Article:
Charles Mudede's Seattle Classic Police Beat
- Streaming available for one week from purchase date
Winner, FIPRESCI Award & Special Jury Award – Turin International Film Festival
Official Selection – Sundance Film Festival 2005
“One of the top ten films of the year…A character study and a cityscape movie, it merges inside and outside in a stranger-in-a-strange-land narrative about a West African immigrant working as a bicycle cop in Seattle.” – Amy Taubin, ARTFORUM
“Sensationally beautiful!” – Todd McCarthy, VARIETY
“Emotionally devastating!” – Peter Travers, ROLLING STONE
“Sundance at its best!” – Kenneth Turan, LA TIMES
“The most original film in [Sundance] competition.” – Dennis Lim, VILLAGE VOICE
Co-written by Seattle critic and journalist Charles Mudede (whose weekly writings include The Stranger’s crime blotter column, “Police Beat”) and produced by Seattle locals Jeffrey Brown and Alexis Ferris, POLICE BEAT presents a unique protagonist in the post-911 world: a morally upright, Republican Muslim police officer. The film follows African-born Seattle bicycle cop (“Z”) on his beat for seven days and six nights, covering more than forty crimes, all of which are based on actual Seattle police reports, in its 80-minute running time. Starring as Z is Pape S. Niang, a non-actor who was formerly a member of the Senegalese Olympic soccer team.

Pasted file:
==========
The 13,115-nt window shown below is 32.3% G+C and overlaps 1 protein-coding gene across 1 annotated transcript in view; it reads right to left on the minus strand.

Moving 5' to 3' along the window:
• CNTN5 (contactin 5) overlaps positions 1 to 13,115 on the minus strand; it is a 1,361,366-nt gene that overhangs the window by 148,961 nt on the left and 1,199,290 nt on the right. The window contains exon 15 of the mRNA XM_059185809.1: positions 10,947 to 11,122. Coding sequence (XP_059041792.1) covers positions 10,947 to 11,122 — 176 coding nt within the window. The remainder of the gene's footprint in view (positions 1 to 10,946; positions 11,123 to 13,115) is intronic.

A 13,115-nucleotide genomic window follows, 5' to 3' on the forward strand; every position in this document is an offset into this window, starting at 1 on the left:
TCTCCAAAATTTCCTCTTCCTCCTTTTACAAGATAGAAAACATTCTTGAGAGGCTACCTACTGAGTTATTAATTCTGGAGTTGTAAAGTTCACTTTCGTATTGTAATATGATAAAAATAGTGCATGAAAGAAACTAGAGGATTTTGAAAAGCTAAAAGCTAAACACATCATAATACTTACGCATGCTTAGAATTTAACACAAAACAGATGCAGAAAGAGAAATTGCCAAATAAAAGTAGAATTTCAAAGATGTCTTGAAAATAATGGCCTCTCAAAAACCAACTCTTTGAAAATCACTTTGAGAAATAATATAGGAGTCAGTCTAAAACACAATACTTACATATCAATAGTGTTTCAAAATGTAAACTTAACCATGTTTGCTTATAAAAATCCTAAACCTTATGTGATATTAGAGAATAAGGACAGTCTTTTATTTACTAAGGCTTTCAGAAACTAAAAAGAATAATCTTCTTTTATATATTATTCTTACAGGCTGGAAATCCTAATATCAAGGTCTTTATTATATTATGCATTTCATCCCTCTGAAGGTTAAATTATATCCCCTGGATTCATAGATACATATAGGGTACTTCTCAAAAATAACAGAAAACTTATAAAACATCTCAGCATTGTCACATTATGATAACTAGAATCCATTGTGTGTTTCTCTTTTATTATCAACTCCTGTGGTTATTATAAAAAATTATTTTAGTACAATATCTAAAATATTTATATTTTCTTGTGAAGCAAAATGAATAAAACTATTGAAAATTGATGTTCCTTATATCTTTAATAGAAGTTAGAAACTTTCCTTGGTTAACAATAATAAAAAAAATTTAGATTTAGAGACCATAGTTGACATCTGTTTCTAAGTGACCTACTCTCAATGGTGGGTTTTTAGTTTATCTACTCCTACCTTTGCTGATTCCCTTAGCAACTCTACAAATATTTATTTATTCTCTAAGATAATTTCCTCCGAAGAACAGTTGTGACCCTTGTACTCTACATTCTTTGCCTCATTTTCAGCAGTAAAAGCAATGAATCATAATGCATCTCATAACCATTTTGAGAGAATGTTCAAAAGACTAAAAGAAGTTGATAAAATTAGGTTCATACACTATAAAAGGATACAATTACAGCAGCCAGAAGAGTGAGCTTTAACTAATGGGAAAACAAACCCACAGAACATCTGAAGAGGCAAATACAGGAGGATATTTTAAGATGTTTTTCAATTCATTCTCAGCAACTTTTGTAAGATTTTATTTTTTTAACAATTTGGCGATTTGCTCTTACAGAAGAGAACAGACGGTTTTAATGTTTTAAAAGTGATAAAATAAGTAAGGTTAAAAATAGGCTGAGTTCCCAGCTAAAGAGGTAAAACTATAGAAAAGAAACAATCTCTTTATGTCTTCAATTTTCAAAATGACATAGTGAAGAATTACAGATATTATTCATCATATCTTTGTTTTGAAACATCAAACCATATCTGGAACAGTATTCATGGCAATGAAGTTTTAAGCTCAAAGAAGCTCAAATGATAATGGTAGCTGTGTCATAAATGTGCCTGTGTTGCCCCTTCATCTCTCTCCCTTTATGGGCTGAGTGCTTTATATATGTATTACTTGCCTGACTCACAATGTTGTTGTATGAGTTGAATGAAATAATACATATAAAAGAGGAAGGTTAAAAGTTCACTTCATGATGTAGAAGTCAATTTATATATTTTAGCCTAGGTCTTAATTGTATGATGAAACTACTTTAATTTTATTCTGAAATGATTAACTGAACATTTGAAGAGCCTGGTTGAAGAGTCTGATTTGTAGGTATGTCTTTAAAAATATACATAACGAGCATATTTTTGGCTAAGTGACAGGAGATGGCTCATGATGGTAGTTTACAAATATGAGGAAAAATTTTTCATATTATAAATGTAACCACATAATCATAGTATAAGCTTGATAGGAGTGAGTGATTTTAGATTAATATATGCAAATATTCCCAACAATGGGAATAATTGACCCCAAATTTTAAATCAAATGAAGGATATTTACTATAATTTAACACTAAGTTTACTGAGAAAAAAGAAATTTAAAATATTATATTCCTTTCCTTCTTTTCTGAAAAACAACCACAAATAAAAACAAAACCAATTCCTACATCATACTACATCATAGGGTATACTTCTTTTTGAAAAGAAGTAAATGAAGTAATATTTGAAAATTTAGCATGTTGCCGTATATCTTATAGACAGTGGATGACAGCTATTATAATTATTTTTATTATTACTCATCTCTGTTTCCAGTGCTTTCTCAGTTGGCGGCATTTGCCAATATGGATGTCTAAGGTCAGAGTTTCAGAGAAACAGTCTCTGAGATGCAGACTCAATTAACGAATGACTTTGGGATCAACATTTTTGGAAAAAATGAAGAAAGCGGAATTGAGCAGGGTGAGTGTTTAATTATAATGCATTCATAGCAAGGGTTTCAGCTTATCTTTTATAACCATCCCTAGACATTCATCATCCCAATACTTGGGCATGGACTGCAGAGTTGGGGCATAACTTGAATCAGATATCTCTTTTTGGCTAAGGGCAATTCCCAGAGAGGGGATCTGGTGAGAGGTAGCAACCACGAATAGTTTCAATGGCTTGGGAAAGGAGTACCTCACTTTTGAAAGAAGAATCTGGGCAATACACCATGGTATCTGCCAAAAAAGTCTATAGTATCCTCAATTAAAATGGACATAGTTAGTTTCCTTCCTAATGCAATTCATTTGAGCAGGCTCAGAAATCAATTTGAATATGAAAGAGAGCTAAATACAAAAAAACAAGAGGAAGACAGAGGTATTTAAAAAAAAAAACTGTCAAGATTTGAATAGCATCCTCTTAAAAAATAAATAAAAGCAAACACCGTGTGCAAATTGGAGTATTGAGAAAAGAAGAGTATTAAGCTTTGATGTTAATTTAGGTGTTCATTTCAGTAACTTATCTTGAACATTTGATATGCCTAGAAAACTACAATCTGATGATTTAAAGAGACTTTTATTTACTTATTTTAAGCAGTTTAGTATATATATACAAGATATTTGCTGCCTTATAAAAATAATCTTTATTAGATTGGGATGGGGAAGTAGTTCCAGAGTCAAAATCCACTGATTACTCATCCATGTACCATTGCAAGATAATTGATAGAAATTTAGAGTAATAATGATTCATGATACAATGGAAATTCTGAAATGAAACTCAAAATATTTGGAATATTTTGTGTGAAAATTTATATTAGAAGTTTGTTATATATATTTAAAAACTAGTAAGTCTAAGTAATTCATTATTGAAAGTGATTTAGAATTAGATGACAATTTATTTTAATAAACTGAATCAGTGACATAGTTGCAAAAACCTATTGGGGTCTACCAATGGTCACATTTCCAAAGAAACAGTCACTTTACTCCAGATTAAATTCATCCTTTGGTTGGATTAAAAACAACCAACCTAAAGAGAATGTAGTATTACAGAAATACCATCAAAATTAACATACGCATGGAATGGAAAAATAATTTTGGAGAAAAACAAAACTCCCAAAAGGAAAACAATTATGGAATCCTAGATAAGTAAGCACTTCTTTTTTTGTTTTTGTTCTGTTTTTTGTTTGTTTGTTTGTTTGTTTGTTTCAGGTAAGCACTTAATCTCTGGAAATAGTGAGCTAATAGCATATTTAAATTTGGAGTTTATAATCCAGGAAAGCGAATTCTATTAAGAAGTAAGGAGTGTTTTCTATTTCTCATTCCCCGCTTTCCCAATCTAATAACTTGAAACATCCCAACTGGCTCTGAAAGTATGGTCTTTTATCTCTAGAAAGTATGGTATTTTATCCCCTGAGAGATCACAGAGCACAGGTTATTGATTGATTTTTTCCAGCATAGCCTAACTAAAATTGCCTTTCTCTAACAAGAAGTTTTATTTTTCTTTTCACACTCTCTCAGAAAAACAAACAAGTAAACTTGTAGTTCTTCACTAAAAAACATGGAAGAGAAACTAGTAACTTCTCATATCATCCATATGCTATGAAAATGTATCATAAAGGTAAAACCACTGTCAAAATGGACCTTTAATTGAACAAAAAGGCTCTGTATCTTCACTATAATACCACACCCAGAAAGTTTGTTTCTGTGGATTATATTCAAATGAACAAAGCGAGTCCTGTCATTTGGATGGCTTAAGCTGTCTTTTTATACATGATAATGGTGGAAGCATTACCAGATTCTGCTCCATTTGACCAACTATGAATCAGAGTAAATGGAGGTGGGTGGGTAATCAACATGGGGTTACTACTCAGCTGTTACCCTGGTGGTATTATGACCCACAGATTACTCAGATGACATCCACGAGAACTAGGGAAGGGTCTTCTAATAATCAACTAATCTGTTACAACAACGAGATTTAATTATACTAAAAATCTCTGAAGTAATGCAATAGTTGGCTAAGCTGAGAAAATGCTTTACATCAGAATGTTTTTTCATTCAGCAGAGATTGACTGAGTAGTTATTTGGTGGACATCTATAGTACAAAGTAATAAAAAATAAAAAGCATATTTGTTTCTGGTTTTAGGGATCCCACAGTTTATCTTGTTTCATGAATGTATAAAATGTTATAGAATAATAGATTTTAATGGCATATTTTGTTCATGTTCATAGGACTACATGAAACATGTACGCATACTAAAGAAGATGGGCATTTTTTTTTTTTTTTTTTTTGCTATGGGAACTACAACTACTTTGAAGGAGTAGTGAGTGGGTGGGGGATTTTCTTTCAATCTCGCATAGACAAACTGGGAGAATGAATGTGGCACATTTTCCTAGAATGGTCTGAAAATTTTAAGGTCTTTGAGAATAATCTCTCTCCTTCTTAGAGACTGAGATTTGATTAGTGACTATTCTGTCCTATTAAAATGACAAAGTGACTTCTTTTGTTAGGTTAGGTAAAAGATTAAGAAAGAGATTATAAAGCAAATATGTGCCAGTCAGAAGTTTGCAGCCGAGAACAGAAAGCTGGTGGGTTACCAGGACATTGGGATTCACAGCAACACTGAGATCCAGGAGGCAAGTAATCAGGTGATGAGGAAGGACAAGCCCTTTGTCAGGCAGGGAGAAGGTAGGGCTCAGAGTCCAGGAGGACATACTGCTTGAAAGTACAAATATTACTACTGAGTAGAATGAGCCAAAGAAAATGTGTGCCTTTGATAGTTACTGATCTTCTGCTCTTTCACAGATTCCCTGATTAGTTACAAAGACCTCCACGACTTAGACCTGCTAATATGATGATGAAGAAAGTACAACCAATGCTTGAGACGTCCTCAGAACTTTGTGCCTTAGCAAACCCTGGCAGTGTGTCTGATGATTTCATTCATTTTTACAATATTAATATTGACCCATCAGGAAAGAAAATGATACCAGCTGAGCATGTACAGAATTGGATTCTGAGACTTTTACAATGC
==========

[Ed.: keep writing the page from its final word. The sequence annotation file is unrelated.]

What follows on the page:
POLICE BEAT is a highly unconventional crime film in which the protagonist Z is so preoccupied with his possibly unfaithful girlfriend that he never once acknowledges criminal world that swirls around him. The crimes Z encounters become mirrors of the his turbulent inner state, allowing him to philosophize about his unstable romantic relationship as well as his own development as an emotional being. While Z’s regular interactions are in English, his thoughts – the film’s narration – are in his native Wolof, the primary language of West Africa. In this way, POLICE BEAT is an unusual portrait of an immigrant new to the United States that focuses less on the protagonist’s socio-economic difficulties than on his emotional responses to American life.